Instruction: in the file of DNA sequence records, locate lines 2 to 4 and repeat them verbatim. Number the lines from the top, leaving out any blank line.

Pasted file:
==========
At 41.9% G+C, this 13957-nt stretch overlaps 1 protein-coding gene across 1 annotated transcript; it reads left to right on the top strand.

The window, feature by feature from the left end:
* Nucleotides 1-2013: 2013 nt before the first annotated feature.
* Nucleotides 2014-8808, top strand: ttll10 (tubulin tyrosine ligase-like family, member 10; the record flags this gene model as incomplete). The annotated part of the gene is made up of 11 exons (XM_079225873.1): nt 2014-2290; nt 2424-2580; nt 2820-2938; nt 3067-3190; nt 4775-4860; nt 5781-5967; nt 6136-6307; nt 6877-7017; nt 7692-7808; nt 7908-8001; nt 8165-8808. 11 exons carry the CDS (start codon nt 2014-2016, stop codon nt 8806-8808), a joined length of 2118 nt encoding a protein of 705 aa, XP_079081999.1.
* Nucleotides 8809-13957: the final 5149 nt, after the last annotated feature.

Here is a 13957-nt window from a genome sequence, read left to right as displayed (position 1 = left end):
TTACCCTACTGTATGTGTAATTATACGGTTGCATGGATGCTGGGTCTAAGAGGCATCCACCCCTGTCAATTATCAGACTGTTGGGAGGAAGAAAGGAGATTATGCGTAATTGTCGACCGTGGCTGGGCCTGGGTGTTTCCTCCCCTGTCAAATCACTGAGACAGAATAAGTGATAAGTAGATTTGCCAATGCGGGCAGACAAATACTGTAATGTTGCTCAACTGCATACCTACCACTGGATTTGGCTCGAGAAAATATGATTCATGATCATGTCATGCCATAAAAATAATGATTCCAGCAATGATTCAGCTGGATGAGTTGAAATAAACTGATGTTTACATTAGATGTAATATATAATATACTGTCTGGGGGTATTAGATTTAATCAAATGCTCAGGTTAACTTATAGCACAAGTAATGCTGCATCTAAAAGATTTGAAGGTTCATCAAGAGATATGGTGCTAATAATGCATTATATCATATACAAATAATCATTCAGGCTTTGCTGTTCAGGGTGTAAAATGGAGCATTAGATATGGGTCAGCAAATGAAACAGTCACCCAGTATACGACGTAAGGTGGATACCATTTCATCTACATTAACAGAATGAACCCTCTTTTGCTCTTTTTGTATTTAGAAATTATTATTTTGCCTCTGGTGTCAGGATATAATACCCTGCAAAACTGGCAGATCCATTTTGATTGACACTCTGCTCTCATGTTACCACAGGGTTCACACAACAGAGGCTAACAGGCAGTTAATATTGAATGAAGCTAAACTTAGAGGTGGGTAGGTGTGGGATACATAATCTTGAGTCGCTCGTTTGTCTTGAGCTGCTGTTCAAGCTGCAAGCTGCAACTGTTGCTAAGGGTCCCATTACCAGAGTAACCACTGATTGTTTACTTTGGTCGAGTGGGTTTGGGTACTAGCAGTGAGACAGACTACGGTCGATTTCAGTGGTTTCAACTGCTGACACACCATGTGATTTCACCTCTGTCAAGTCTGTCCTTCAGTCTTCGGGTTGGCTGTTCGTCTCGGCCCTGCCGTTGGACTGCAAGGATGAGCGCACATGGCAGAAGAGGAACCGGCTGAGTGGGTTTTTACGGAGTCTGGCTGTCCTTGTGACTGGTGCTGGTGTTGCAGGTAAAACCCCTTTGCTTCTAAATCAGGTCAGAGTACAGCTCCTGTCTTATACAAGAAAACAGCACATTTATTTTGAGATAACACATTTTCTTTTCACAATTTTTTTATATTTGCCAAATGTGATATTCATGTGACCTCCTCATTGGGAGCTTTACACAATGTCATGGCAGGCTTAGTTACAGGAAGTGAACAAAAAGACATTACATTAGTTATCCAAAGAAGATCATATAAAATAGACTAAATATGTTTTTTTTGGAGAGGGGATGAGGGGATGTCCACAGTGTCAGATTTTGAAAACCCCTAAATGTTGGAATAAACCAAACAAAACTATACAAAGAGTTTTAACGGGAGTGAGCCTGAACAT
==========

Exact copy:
The window, feature by feature from the left end:
* Nucleotides 1-2013: 2013 nt before the first annotated feature.
* Nucleotides 2014-8808, top strand: ttll10 (tubulin tyrosine ligase-like family, member 10; the record flags this gene model as incomplete). The annotated part of the gene is made up of 11 exons (XM_079225873.1): nt 2014-2290; nt 2424-2580; nt 2820-2938; nt 3067-3190; nt 4775-4860; nt 5781-5967; nt 6136-6307; nt 6877-7017; nt 7692-7808; nt 7908-8001; nt 8165-8808. 11 exons carry the CDS (start codon nt 2014-2016, stop codon nt 8806-8808), a joined length of 2118 nt encoding a protein of 705 aa, XP_079081999.1.